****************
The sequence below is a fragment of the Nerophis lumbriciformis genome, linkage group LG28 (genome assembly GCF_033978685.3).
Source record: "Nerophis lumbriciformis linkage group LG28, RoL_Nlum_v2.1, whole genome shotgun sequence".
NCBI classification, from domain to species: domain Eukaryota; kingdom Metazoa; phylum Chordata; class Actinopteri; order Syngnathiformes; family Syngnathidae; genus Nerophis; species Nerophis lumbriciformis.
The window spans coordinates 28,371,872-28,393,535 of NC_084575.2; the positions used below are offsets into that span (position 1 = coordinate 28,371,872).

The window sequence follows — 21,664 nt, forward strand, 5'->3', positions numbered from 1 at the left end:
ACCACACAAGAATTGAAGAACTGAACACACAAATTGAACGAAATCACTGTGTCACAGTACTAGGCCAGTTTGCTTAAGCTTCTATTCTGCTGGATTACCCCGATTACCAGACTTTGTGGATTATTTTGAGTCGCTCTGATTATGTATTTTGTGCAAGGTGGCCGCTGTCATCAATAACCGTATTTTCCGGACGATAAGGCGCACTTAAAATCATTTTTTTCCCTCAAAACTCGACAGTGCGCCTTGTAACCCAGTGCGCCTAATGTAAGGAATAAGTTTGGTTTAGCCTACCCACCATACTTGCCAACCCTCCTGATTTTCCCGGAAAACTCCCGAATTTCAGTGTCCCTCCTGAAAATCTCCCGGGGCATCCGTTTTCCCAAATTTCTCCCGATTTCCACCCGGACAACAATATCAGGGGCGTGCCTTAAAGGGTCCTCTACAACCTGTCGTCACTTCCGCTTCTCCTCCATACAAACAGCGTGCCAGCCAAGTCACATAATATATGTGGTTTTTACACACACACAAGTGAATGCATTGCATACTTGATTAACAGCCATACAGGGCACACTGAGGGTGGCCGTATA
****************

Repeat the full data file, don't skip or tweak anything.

The sequence below is a fragment of the Nerophis lumbriciformis genome, linkage group LG28 (genome assembly GCF_033978685.3).
Source record: "Nerophis lumbriciformis linkage group LG28, RoL_Nlum_v2.1, whole genome shotgun sequence".
NCBI classification, from domain to species: domain Eukaryota; kingdom Metazoa; phylum Chordata; class Actinopteri; order Syngnathiformes; family Syngnathidae; genus Nerophis; species Nerophis lumbriciformis.
The window spans coordinates 28,371,872-28,393,535 of NC_084575.2; the positions used below are offsets into that span (position 1 = coordinate 28,371,872).

The window sequence follows — 21,664 nt, forward strand, 5'->3', positions numbered from 1 at the left end:
ACCACACAAGAATTGAAGAACTGAACACACAAATTGAACGAAATCACTGTGTCACAGTACTAGGCCAGTTTGCTTAAGCTTCTATTCTGCTGGATTACCCCGATTACCAGACTTTGTGGATTATTTTGAGTCGCTCTGATTATGTATTTTGTGCAAGGTGGCCGCTGTCATCAATAACCGTATTTTCCGGACGATAAGGCGCACTTAAAATCATTTTTTTCCCTCAAAACTCGACAGTGCGCCTTGTAACCCAGTGCGCCTAATGTAAGGAATAAGTTTGGTTTAGCCTACCCACCATACTTGCCAACCCTCCTGATTTTCCCGGAAAACTCCCGAATTTCAGTGTCCCTCCTGAAAATCTCCCGGGGCATCCGTTTTCCCAAATTTCTCCCGATTTCCACCCGGACAACAATATCAGGGGCGTGCCTTAAAGGGTCCTCTACAACCTGTCGTCACTTCCGCTTCTCCTCCATACAAACAGCGTGCCAGCCAAGTCACATAATATATGTGGTTTTTACACACACACAAGTGAATGCATTGCATACTTGATTAACAGCCATACAGGGCACACTGAGGGTGGCCGTATA